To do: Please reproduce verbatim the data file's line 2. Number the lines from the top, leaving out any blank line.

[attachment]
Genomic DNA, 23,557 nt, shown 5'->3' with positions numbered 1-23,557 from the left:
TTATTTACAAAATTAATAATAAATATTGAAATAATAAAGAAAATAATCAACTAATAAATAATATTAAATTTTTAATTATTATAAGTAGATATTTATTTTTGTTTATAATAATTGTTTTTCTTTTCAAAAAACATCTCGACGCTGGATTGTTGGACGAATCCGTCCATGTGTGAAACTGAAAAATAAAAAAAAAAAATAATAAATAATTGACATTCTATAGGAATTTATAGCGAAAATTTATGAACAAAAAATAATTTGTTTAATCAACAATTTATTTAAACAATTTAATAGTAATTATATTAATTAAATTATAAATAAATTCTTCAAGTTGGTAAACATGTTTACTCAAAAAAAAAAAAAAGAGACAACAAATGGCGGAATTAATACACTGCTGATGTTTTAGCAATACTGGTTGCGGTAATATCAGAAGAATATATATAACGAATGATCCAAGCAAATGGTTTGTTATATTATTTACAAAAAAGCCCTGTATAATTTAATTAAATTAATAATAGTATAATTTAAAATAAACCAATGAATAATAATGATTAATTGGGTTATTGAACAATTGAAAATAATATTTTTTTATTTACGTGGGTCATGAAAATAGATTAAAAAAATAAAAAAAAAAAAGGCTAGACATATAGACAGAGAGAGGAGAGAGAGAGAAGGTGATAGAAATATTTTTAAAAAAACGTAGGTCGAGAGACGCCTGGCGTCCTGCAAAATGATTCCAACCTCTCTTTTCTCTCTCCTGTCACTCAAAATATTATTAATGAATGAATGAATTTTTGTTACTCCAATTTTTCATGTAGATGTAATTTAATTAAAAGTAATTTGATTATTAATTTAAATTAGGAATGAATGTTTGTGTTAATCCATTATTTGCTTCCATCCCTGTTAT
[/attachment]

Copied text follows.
TTATTTACAAAATTAATAATAAATATTGAAATAATAAAGAAAATAATCAACTAATAAATAATATTAAATTTTTAATTATTATAAGTAGATATTTATTTTTGTTTATAATAATTGTTTTTCTTTTCAAAAAACATCTCGACGCTGGATTGTTGGACGAATCCGTCCATGTGTGAAACTGAAAAATAAAAAAAAAAAATAATAAATAATTGACATTCTATAGGAATTTATAGCGAAAATTTATGAACAAAAAATAATTTGTTTAATCAACAATTTATTTAAACAATTTAATAGTAATTATATTAATTAAATTATAAATAAATTCTTCAAGTTGGTAAACATGTTTACTCAAAAAAAAAAAAAAGAGACAACAAATGGCGGAATTAATACACTGCTGATGTTTTAGCAATACTGGTTGCGGTAATATCAGAAGAATATATATAACGAATGATCCAAGCAAATGGTTTGTTATATTATTTACAAAAAAGCCCTGTATAATTTAATTAAATTAATAATAGTATAATTTAAAATAAACCAATGAATAATAATGATTAATTGGGTTATTGAACAATTGAAAATAATATTTTTTTATTTACGTGGGTCATGAAAATAGATTAAAAAAATAAAAAAAAAAAAGGCTAGACATATAGACAGAGAGAGGAGAGAGAGAGAAGGTGATAGAAATATTTTTAAAAAAACGTAGGTCGAGAGACGCCTGGCGTCCTGCAAAATGATTCCAACCTCTCTTTTCTCTCTCCTGTCACTCAAAATATTATTAATGAATGAATGAATTTTTGTTACTCCAATTTTTCATGTAGATGTAATTTAATTAAAAGTAATTTGATTATTAATTTAAATTAGGAATGAATGTTTGTGTTAATCCATTATTTGCTTCCATCCCTGTTAT